Leadership Series 4: Response Time

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My mother is dating (It’s ok, she has been divorced for about 40 years).  She shared with me that she had enjoyed a nice first date experience, but now the long-term prospects were dimming for this particular gentleman.

Why?

Response time.

She had recently called him and he had, as of this writing, not yet returned her phone call.  His response time had fallen way outside of her expectation window.

Consider how your stakeholders view your personal response times to them.

How do you manage the many requests that you receive via email, phone messages, and from in the hallway conversations with staff and students while still being the highly visible Principal that your students and staff need?

It is a good leadership practice to thoughtfully consider before making any response to an email, phone or personal inquiry (remember, when the leader opens their mouth they make policy), but you need to communicate some acknowledgement of receipt message to all inquiries you receive from your stakeholders.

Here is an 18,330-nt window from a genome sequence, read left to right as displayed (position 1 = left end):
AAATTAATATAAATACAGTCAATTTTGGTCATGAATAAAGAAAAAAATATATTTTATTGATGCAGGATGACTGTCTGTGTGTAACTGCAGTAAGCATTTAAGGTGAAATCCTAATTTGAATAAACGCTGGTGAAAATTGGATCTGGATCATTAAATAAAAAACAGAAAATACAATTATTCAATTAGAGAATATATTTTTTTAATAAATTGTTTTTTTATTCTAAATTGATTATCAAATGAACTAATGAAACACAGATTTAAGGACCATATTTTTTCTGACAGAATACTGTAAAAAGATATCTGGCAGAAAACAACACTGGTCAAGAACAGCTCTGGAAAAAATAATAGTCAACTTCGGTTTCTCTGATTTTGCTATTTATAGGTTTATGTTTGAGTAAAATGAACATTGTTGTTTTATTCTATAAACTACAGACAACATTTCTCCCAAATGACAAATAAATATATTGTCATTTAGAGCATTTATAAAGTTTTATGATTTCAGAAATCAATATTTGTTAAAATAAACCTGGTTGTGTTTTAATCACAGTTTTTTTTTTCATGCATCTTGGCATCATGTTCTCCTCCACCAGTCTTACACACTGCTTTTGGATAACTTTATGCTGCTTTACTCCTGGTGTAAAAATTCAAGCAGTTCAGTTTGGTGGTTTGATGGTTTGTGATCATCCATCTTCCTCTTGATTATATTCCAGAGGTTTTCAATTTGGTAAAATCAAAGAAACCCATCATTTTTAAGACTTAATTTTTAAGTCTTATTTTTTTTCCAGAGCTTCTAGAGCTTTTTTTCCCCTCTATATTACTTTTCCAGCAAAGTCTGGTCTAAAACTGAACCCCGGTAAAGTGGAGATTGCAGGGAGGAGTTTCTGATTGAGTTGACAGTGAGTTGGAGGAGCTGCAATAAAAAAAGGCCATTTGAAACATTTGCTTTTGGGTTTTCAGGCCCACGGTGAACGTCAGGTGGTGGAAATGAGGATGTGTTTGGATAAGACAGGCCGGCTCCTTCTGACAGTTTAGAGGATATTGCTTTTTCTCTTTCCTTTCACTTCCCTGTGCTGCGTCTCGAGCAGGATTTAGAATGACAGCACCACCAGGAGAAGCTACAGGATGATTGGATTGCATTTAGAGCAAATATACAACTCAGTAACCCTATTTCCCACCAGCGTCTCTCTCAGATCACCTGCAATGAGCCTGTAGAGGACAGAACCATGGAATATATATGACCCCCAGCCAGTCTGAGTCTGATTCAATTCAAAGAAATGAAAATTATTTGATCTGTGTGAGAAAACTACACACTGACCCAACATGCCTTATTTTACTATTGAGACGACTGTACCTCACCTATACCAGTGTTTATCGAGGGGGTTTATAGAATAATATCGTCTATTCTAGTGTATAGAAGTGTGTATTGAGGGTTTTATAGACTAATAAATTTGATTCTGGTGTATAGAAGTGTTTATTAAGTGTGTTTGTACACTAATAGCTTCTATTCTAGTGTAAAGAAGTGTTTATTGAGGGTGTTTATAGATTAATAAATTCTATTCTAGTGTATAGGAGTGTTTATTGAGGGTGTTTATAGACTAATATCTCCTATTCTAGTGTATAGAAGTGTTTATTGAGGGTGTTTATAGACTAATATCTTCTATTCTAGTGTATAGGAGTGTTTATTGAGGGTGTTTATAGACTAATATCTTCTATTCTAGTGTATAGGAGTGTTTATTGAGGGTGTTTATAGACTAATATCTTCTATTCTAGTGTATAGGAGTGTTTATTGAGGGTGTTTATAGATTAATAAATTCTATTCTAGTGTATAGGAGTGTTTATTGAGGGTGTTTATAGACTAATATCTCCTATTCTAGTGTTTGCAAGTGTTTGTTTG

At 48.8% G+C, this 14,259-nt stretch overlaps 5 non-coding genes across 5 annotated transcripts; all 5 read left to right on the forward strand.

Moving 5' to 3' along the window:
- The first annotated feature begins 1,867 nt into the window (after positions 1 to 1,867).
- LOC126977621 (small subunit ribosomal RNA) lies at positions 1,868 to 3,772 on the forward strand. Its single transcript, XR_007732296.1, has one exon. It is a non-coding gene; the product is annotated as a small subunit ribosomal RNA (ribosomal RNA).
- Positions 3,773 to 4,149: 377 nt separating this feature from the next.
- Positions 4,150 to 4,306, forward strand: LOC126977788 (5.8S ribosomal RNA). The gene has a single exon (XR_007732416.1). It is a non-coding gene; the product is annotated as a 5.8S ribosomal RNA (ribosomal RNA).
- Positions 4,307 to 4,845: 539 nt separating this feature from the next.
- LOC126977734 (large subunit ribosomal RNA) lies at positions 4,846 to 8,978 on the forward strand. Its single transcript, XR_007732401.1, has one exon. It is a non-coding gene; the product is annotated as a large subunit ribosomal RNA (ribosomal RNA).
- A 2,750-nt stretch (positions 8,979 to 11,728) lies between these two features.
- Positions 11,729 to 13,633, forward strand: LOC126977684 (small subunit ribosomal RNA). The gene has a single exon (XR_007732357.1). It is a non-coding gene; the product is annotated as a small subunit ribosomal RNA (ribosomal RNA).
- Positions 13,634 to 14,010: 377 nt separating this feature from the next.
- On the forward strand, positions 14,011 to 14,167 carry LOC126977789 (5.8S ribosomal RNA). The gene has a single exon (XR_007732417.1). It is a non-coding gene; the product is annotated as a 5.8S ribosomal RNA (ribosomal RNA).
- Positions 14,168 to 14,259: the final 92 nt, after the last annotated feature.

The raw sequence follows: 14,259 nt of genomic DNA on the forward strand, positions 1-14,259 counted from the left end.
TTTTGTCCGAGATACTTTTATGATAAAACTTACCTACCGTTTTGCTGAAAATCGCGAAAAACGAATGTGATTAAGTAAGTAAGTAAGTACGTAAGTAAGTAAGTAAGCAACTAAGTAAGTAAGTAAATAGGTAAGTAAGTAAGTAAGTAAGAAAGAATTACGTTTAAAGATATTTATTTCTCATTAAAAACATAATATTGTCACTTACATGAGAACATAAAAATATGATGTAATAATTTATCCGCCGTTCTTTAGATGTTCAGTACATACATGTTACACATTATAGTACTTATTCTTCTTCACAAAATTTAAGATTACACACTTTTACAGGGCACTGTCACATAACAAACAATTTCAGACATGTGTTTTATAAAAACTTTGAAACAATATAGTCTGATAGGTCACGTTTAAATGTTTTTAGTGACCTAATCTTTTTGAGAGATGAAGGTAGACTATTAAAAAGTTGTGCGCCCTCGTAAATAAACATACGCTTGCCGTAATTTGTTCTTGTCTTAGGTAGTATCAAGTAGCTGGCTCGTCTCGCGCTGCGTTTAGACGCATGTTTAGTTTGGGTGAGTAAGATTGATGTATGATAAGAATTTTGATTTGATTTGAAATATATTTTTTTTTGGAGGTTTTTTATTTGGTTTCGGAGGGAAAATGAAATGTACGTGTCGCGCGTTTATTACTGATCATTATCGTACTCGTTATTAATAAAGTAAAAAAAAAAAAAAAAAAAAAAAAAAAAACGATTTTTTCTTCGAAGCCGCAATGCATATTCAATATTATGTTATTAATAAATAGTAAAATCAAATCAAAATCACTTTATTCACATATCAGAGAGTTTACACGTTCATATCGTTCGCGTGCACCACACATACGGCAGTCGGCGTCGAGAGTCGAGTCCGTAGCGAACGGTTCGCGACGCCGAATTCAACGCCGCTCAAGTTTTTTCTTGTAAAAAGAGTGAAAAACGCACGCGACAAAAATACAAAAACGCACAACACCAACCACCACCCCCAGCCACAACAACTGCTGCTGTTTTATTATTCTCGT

You also need to emphasize response time to your staff or you will find yourselves personally handling stakeholder problems while leading a school full of staff members that are certain no one in leadership listens to them.

Here are a few tips to manage response time:

  • Train your secretary to go beyond simple message taking when they receive a call.  They should feel empowered to redirect phone calls made to you to another person in your organization and be able to effectively communicate the reasons for doing so with the stakeholder.
  • Develop an electronic or paper system to keep track of all the inquiries you receive
  • Habitually mark as unread any emails you read but to which you do not immediately respond. Consider printing out critical emails until you are ready to respond.
  • If you delegate messages sent to you without personally responding, then you must have a good system for ensuring that whoever you delegated the message to responds in a timely manner. In the perception of the stakeholder, the failure to respond on time will be viewed as your personal failure.
  • Model 24 hour response and require it of your staff.
  • Make the tough phone call before you go home, especially if it is from a first time inquirer.

Final Thought:

Certain stakeholders will demand your attention and not be satisfied until YOU respond to them personally. This cannot be avoided, but if you have a good plan to handle all other inquiries then you will have time for those particular cases.